1) The first girl is acknowledged by her family, by friends, and by society that she is in fact a girl, she grows up socializing as a girl; when going through puberty, she has friends, a mother, aunt etc. who are there to answer questions about her changing body and provide support, and she grows to adulthood knowing all this time she is a woman with no discord between her mind, her body, and what her friends, family, and society at large tell her. 

2) The other girl, who knows just as certain as the first girl that she is indeed female, is told be her friends, family, society that she is not a girl, that she is a boy. She tries to express that she is a girl, and is met with rejection, and violence, she continues to grow alone, figuring out how to adopt male mannerisms and speech, even though she does not know why she has to do this when other girls do not. But she knows if she slips she will once again be beaten-up. So she continues to play the game. She goes through puberty alone, hating how her body is morphing into an ogre even though she received compliments from others on "What a handsome man you are." She learns to put her feelings and her experiences on the back burner and acquiesce to the feelings of others, as she not only wants to safeguard herself from violence and rape, but she has learned that others feel uncomfortable around her when she does reveal her true self, which is now coming through the shell of this ogre. And so she does not want to hurt their feelings and comfort. Then when she finds there are a few people like her in the world, the negative public perception portrays her experience as a sociopath, a serial killer, a sex crazed rapist. -- Who has time to think about sex?!?! To help her not make waves and make others in society feel uncomfortable, she musters up the courage to remain closeted and talk to her physician--first of all trying to find a female physician because there is no way in hell she is willing to let a man touch her, let alone judge her thoughts -- seeks psychological treatment options, even conversion therapy (which thankfully we now know is BS) and anti-depressants to help her tough it out and fake her way through life as a man.  Now she has emerged from her shell. She is grown past the point of hormone intervention to be as effective, nonetheless hormones and being out are certainly preferable and she is still a woman making her way in the world.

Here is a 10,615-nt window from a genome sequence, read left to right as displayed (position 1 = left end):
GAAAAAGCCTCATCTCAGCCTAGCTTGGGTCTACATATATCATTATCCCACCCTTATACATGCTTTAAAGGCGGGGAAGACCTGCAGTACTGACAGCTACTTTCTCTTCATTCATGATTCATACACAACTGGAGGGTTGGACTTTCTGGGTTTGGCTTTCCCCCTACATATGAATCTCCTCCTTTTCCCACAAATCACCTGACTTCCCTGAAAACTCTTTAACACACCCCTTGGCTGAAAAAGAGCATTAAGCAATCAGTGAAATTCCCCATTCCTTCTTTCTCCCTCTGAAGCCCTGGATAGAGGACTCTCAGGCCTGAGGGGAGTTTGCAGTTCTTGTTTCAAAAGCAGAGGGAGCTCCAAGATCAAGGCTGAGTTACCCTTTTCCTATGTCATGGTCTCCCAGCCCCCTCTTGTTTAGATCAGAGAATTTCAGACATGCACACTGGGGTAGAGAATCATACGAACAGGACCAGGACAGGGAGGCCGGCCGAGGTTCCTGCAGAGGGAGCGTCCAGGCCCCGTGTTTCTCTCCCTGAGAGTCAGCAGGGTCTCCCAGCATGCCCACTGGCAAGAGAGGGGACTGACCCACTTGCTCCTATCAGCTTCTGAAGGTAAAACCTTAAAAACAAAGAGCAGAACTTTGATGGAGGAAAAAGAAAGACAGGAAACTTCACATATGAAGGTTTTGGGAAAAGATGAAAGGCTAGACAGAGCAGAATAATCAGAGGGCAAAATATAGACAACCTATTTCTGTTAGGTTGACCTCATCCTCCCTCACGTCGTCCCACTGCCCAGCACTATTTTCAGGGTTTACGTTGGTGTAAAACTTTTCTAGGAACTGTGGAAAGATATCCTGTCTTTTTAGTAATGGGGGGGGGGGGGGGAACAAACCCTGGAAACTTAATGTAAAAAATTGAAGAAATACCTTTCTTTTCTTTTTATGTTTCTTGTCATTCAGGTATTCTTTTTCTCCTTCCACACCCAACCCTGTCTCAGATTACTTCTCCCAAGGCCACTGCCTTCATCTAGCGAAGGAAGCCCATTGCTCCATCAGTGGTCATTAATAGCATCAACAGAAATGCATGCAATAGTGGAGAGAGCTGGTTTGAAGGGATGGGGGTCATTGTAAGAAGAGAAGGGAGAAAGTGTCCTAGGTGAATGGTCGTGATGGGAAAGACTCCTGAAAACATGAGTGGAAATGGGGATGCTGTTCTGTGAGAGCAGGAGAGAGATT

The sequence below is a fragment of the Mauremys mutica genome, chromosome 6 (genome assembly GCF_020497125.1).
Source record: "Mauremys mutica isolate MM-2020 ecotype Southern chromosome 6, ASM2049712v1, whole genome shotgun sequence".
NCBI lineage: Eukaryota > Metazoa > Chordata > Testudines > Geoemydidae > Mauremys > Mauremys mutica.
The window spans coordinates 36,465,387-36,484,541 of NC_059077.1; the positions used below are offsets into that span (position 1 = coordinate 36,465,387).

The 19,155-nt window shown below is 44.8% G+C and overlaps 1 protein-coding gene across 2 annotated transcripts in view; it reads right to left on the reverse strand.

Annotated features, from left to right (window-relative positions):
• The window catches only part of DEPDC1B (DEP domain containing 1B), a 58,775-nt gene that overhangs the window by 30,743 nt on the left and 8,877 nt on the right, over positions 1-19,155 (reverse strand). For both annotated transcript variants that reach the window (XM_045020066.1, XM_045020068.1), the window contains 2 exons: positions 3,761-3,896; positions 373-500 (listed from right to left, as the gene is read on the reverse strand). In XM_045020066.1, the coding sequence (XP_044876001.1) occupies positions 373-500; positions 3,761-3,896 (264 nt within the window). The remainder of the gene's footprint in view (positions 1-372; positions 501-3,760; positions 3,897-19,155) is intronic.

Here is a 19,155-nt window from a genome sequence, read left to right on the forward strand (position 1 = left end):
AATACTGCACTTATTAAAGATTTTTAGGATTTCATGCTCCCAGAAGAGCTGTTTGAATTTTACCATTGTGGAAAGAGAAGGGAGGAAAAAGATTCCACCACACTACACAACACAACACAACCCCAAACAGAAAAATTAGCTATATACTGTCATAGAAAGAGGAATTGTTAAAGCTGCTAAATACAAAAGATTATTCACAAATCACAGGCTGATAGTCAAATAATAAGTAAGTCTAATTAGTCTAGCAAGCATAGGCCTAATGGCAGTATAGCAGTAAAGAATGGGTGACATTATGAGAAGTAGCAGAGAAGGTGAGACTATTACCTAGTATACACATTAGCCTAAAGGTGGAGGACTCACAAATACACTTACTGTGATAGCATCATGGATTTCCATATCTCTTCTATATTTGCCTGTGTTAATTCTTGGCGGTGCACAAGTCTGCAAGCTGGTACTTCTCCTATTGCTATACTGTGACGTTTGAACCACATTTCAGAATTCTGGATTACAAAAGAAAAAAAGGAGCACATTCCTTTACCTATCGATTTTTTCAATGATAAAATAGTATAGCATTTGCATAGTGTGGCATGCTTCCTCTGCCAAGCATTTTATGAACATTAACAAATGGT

If you cannot empathize with this experience. Then you will never understand what it is to be Transgender and you will probably forever still insist on defining me with your own limited, arrogant ignorance. Therefore I do not require you in my nor my children's life. 

We are fortunate that I have an number of close friends who do see my soul, the woman I really am. Thankfully there are many. One in particular is the guardian of my children, trustee of my estate should anything bad ever happen to me. Her strength, resiliency, friendship and love for Krista, me and our children make her first in our family and our hearts. 

Today, I am heading for Iowa City, to spend time with a woman I truly love. I love her for who she is, her outlook, her interests, her wise mind. It is an added bonus that after a 25 year absence in each others lives, having had no contact since college, that she sees me, knows me, and regards me as the woman I have always been.



  1. I truly appreciate your writings! I just wish more people would read them with the purpose of understanding, rather than just read the words and go on with their business. Some read only with their eyes and do not engage the brain, like hearing but not really listening.